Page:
To read the Espresso story, I needed help. I took it to the owner of our little hotel, who read the story out loud in Greek as the woman who works for her, who is from Beslan, translated into Russian. The presence in Oia of a Beslan native, Sima, is a whole other story, but suffice it to say that she first came to Greece more than 10 years ago and works to support her son in university in Voronezh. Her first cousin, his wife and their two children were killed in last September's massacre at the Beslan school.

The gist of the Espresso story was this: Two planes took off from Moscow at the same time. One was Putin's and the other was chartered by Moscow businessman Georgy Trefilov, who was flying about 80 guests to Santorini for his wedding. The reception was lavish, with wine flowing in rivers and a fireworks display, the paper said.

The Greek paper blamed the confusion on Russian journalists, though a more likely explanation was that Greek journalists had been shamelessly fighting summer boredom or that someone had been unscrupulously using them to promote tourism and attract more wealthy Russians to Santorini. Once the story got started, though, it seemed to take on a life of its own. Some of the people I spoke with said they had learned about Putin's daughter's wedding from Antenna television, one of the main and more respectable national channels.

A telephone call to the Moscow office of Trefilov, the president of Marta Holding, which among other things owns a network of supermarkets, confirmed that he had indeed gotten married in Santorini on June 11. He married Yulia Toncheva, a vice president of the holding, said his spokesman, Yevgeny Sukharnikov.

Still, though, there was something that did not quite add up. So I went to the restaurant where Putin's daughter supposedly had wanted to hold her reception, a posh restaurant in Oia called 1800. Reached earlier in the week by telephone, reservations manager Eleni Economou said that Putin's daughter had come to the restaurant in April to see the roof garden but found it unsuitable.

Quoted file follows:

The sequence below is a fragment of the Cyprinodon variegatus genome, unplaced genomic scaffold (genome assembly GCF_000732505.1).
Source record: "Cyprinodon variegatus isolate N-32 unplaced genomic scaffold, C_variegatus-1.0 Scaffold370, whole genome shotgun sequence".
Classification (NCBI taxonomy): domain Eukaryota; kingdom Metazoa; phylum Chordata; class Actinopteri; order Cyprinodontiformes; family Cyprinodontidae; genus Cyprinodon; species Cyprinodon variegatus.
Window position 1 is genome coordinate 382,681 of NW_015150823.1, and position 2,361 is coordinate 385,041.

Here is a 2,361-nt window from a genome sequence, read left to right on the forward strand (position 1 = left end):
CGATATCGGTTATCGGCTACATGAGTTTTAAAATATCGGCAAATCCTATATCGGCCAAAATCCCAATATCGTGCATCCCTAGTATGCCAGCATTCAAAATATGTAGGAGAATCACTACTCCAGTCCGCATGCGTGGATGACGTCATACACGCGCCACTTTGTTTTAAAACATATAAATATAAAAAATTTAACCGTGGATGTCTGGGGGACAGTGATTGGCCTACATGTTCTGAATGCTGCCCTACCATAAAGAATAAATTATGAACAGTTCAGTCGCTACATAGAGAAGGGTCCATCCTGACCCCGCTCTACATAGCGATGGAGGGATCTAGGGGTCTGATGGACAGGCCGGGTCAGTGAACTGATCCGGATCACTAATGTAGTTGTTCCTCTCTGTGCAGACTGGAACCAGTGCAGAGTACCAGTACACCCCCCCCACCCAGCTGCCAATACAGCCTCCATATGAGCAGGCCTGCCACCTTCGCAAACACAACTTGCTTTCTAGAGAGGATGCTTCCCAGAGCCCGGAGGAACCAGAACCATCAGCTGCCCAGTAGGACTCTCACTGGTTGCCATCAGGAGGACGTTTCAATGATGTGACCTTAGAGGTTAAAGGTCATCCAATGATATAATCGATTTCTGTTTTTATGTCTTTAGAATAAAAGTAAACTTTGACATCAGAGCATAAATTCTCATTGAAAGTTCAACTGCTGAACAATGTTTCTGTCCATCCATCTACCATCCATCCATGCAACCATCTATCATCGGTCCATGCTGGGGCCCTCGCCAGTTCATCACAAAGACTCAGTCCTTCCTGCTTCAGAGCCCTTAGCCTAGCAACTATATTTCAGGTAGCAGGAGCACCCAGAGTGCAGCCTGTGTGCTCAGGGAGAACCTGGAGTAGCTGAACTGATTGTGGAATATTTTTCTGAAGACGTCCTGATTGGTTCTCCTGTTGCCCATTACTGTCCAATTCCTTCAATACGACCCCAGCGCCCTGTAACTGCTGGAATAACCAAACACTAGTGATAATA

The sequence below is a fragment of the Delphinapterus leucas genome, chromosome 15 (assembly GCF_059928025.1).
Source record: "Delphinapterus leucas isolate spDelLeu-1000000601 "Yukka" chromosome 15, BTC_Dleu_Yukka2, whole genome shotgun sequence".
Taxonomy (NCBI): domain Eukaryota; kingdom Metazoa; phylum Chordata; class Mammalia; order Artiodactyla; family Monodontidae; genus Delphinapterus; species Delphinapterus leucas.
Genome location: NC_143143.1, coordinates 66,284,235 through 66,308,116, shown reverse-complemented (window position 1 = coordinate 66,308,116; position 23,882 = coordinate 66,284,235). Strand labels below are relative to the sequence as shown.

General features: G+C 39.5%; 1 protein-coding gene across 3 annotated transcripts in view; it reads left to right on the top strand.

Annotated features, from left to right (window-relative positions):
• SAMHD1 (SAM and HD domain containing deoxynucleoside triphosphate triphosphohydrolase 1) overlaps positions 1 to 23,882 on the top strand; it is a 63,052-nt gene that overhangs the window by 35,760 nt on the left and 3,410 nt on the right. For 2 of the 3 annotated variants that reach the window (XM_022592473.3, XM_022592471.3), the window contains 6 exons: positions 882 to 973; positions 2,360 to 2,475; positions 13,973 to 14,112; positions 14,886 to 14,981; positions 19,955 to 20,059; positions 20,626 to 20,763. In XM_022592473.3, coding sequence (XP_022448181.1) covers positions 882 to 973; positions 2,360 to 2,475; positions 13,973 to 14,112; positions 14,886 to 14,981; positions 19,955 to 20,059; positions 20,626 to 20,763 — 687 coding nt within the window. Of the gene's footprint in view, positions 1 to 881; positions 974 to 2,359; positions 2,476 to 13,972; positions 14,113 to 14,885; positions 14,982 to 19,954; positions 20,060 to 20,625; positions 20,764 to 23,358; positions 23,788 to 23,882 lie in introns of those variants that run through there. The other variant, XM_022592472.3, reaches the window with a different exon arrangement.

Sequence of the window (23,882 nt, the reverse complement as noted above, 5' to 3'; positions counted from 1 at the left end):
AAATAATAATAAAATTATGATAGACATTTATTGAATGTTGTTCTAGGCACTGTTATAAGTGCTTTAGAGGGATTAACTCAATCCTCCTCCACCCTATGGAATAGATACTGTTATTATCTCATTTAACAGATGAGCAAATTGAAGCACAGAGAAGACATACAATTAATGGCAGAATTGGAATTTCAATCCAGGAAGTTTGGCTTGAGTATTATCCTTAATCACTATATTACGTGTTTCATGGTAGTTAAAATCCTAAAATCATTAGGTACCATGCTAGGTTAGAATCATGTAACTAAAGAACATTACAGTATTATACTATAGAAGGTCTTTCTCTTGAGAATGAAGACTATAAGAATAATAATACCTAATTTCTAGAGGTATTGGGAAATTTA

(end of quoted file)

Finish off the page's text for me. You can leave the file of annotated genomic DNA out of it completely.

"We only seat 70 and she wanted 100," Economou said. "Also, she wanted fireworks, which we don't allow."

Others in the hotel and restaurant business in Oia said the bigger problem was security. The president's security advisers wanted the narrow cobblestoned pedestrian street that passes 1800 and threads through the heart of Oia closed off during the reception, and other business owners objected, they said.

With the Espresso story in hand, I went to find Economou to learn more about the Russian woman who had come to the restaurant. The woman did not give her name, but Economou said she assumed she was Putin's daughter because someone had called her the night before to say that she was coming.

Glancing at the Espresso story, Economou said the dark-haired bride in the photograph was not the woman she met. The woman she had thought was Putin's daughter had blond hair, she said. She was very pretty and looked to be about 20 or 22. In fact, she could have been the girl in the other photograph printed in Espresso that day -- a much-published snapshot of Putin and his daughters on vacation on the sea -- though it was difficult to tell because both girls had their backs to the camera.

It was not clear whether the bride in the Espresso photograph was Trefilov's bride, but judging by Toncheva's photograph on the company web site, she has brown hair.

Economou clearly still believed that Putin's daughter got married on Santorini. Journalists started calling, asking to get on the guest list, she said, so they moved the reception to the opposite side of the island, to Vlychada, and tried to keep the wedding a secret. "They said they weren't getting married here but they did," Economou said.

The only thing for sure is that the next time I go on vacation, I will think twice before getting a pedicure.

Lynn Berry is the editor of The Moscow Times.